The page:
This seems to be the case w/the on going FB vs. G+ wars. Initially G+ corrected many of the issues that FB had wrong. This was its major selling point. It hadn't deviated very much from the paradigm but was built from the ground up to be sensitive to the sharing and privacy issues that have hurt FB so much. So what did FB do? Quickly incorporated all of this functionality.

I read a great article saying essentially that the best thing that G+ has done is improve FB. I think this is a valid point. For most people (read: not on G+) the greatest impact that G+ has had on them is that it has given them the same functionality on the site they actually use (FB). In a sense G+ took the bullet of introducing new paradigms for sharing. The engineers at FB could then watch and learn and safely release a kid tested, mother approved way of sharing.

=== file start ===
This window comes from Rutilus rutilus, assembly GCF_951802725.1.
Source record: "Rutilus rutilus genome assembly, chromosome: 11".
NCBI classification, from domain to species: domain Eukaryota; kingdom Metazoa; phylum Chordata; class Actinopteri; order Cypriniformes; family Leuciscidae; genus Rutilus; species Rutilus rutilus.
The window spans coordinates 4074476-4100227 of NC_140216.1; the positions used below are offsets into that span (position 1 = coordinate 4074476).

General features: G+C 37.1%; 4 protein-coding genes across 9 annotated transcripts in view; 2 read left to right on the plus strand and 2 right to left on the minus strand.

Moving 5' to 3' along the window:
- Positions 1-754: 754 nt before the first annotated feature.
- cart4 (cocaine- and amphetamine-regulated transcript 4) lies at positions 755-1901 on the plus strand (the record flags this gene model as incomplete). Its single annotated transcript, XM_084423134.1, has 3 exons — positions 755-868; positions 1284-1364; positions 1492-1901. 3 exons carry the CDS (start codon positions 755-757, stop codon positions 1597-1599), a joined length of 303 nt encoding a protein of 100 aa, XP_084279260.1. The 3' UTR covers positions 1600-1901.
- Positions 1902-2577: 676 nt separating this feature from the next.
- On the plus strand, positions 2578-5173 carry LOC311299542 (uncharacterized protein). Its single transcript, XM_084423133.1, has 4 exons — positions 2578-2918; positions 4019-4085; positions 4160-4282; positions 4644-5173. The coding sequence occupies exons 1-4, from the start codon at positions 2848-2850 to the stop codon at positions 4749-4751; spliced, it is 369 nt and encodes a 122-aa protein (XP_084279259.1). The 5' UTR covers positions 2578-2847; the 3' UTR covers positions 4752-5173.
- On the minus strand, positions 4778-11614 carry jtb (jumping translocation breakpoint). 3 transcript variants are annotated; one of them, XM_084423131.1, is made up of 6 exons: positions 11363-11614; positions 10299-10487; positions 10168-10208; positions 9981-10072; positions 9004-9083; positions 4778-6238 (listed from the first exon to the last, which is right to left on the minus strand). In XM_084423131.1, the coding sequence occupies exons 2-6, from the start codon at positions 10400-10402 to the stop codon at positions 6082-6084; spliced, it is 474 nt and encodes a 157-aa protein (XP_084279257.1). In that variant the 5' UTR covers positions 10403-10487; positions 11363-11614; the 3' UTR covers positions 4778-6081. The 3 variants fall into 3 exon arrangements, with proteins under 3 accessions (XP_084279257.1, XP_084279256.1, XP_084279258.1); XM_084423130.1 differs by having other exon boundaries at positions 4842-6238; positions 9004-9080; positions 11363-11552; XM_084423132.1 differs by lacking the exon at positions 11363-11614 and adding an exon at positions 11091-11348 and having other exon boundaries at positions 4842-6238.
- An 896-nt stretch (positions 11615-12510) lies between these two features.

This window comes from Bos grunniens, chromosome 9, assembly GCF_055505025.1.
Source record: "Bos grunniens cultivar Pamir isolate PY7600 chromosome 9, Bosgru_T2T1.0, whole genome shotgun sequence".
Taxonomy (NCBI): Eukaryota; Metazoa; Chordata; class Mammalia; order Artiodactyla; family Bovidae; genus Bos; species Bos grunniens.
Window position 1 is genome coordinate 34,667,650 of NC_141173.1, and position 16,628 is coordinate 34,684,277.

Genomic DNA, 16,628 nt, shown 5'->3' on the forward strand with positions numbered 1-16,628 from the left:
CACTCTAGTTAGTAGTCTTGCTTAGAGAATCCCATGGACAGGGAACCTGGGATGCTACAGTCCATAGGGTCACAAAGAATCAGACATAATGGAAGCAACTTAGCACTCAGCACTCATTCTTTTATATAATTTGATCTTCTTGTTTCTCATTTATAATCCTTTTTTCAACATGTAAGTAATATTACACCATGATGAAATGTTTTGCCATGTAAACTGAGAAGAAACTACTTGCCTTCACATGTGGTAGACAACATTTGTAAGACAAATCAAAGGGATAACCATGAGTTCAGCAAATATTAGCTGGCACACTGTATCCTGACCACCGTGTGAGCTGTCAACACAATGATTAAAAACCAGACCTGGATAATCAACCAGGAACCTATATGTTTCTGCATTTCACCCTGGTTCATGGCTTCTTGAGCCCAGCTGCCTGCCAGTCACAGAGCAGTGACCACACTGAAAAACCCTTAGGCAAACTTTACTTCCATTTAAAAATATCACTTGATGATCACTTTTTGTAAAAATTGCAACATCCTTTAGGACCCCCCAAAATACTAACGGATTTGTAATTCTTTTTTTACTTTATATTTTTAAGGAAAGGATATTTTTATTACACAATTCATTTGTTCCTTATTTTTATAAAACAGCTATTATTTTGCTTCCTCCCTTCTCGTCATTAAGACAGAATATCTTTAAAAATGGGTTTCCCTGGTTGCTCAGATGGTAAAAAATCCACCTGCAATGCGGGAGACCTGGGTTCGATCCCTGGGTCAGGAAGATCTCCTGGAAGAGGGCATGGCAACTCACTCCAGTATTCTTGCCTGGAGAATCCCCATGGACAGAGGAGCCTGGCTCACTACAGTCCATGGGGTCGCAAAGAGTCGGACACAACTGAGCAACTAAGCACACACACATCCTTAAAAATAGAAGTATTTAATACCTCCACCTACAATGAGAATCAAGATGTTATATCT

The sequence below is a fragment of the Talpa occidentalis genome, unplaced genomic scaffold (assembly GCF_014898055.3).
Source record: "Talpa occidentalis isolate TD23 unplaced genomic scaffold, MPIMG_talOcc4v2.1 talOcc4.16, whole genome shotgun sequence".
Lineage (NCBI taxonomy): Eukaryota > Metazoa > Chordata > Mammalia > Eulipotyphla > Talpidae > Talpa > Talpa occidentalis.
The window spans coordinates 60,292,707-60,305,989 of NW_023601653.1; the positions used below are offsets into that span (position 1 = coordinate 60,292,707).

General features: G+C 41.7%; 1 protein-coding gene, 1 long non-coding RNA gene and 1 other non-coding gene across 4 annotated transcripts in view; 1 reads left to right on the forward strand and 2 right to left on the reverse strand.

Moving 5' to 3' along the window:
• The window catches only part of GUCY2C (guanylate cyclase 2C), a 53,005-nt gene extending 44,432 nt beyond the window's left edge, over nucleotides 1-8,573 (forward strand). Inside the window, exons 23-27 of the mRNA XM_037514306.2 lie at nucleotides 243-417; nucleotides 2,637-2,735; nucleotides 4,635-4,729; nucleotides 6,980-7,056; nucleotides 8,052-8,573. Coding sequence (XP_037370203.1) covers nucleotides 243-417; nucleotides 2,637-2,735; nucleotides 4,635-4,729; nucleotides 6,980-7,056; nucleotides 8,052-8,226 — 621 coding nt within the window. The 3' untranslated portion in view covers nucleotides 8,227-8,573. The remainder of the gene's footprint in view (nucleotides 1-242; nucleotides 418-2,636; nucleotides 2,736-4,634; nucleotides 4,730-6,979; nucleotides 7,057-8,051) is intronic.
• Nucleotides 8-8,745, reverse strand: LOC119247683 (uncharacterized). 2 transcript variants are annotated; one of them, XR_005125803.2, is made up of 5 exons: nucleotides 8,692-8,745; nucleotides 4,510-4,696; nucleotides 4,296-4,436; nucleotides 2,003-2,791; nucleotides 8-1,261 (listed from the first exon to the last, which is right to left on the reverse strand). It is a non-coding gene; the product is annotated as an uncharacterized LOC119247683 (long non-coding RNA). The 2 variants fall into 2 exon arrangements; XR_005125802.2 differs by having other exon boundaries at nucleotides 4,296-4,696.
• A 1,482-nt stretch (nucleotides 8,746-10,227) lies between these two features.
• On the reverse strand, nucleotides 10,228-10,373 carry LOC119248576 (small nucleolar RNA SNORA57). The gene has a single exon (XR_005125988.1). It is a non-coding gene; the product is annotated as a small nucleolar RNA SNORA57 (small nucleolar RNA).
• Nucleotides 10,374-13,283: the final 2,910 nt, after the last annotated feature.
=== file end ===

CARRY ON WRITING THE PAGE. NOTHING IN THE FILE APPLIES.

This is where the fashionably late theory comes in. Though it is counter intuitive, the first person to market rarely wins in technology. For every seeming innovation there is a long history of many failed attempts at the same thing. None of these innovations are born in a vacuum, they are the result of a lot of trial and error. Think of the Friendster->Myspace->Facebook continuum. Hey iPhone, remember seeing those old black and white pics of your great grandfather The Newton? The first email was sent in 1971. First optical disk (CD) was created in 1958 (!) Though we like to think of technology as all about novelty really it is largely trial and error and by the time it is adopted by society at large it has been around the block a few times. People resist change for the most part & you need to really offer someone some major advantages for adopting new technology over and above "it's just a little better than the old one - ohh and it may not work at all".